Uqpiich: Willows in Nunamiut Culture

Introduction

This Learning Center portrays the importance of the “uqpik,” or willow, in the culture of the Nunamiut people of the Brooks Range in Alaska’s North Slope. The traditional knowledge of the Nunamiut was passed on by the late Arctic John Etalook, whose extensive knowledge was highly valued by the North Slope Borough’s Inupiat History, Language and Culture (IHLC) Commission. In the late 1970’s and into the 1980’s, the IHLC Commission began to document Iñupiaq traditional knowledge through partnerships established with the anthropological and archaeological community. The research of Nunamiut traditional knowledge was commissioned to Grant Spearman, who dedicated many years of his life to this documentation as Curator of the Simon Paneak Memorial Museum at Anaktuvuk Pass. Many Iñupiaq translators assisted Spearman in his documentation, including Louisa Riley, Arctic John’s adopted daughter. This Learning Center is dedicated to the Nunamiut, the People of the Land, and their descendants.

The Setting

Arctic Alaska is a most remarkable landscape.  It is one of rhythmic, sometimes harsh, extremes in temperature and light yet also of stunning beauty.  Beneath the 24-hour light of the midnight summer sun, the land comes to life in a profusion of colorful wildflowers and rich green growth, yet it is neither a place of plentiful rainfall nor luxurient vegetation.  Rather it is a cold desert, where precipitation averages less than 11 inches per year, and throughout the long, dark, months of winter the land is locked in the icy grip of sub-zero temperatures and blowing snow, where winds are constant, cruel and cold.

It is a land whose cold soils sustain few trees, save for a few hardy cottonwoods and one or two varieties of willow.  In their stead, fields of sedges and tussock grasses cover much of the landscape, and even in well-drained upland areas, most plants hug the ground in compound mats because of constant exposure to the wind.  It is, overwhelmingly, a treeless landscape, an infinite sweep of wet grassland plains and rolling tundra prairies stretching southward from the Arctic coast into the foothills and up the valley floors to the very crest of the Brooks Range.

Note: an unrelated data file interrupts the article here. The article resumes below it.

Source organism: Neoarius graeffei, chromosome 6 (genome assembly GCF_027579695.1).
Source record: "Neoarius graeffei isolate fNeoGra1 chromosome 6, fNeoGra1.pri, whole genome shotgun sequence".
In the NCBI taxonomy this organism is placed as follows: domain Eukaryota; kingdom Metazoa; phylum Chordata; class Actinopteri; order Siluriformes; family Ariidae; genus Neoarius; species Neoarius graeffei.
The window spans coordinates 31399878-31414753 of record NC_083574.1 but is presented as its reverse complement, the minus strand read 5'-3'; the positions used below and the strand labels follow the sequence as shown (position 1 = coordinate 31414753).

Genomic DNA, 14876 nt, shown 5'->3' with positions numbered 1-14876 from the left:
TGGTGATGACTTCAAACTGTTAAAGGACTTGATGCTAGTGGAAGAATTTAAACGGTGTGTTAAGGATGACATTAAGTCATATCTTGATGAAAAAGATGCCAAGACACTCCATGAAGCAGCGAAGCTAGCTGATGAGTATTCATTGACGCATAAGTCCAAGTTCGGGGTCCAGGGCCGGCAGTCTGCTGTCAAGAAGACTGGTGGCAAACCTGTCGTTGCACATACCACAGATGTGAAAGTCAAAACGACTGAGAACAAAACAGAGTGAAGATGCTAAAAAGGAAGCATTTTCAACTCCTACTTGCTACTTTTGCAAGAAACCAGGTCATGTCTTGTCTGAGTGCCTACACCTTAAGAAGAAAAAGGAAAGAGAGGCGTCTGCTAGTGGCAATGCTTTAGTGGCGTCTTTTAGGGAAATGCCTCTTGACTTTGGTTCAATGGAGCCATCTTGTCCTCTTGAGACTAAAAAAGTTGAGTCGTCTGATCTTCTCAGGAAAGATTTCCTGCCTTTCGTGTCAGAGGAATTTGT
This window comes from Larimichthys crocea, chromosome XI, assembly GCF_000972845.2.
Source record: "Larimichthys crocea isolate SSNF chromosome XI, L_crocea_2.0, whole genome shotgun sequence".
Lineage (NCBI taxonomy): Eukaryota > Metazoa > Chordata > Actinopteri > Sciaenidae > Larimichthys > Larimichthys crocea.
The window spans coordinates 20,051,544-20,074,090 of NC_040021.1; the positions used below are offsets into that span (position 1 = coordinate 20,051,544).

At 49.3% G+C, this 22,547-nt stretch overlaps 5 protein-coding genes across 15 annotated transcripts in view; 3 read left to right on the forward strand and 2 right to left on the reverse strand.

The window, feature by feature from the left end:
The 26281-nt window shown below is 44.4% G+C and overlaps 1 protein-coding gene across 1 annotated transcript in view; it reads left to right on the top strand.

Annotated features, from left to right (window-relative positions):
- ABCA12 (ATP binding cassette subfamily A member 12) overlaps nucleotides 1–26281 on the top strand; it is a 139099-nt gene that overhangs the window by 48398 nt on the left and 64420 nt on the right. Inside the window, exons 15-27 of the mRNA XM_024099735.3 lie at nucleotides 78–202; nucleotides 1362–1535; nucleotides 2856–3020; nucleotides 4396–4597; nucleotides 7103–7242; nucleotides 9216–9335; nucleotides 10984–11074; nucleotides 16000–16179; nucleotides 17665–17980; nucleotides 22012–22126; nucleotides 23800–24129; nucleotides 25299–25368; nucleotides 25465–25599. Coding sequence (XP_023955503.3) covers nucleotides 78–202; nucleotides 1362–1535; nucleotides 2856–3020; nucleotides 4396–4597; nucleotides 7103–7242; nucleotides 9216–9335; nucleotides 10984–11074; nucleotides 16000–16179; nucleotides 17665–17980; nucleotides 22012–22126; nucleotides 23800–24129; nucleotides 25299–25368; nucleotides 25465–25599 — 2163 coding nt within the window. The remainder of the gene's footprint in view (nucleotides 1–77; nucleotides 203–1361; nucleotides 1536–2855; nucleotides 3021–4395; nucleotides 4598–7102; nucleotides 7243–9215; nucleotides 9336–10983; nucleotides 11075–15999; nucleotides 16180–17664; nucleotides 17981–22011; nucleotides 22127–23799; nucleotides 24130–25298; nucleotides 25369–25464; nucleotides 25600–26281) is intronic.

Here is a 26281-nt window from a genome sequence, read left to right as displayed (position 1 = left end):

Even today, these remote mountains remain a wild, untamed region of steep-walled glacial valleys dominated by rugged, limestone peaks linked by a welter of sinuous, twisting, sharp crested ridges, that sweeps across northern Alaska in a broad lazy arc, separating the Arctic from the subarctic regions of the state’s interior.

Here, among the northern valleys and foothills of the Brooks Range and the rest of Arctic Alaska as well, there grow some 27 species or varieties of willow (Spetzman, 1959:52), called uqpiich (singular uqpik) in the Iñupiaq language.

Who are the Nunamiut?

The Nunamiut, or "People of the Land," are the Inupiaq-speaking Eskimo people whose home territory is the Brooks Range of Alaska. Once nomadic, they now live in the village of Anaktuvuk Pass, part of the North Slope Borough.

A Note About Iñupiaq Orthography

The Iñupiaq language has several sounds and six letters that are not found in English. Because of limitations in the fonts available on this web site, some of the words are misspelled, while others will seem strange to English speakers. Iñupiaq letters include:

  • ġ, a "g" with a dot over it, which is a soft G.
  • ļ, the "L" with a dot under it, which sounds something like "Lya".
  • ł, the "L" with a slash through it, which is a voiceless L.
  • A dotted slashed L, which is a voiceless L followed by a "ya" sound. This symbol is not available on this web site, so it appears in this Learning Center as a slashed L.
  • ŋ, the "ng" letter.
  • ñ, which sounds something like "nya".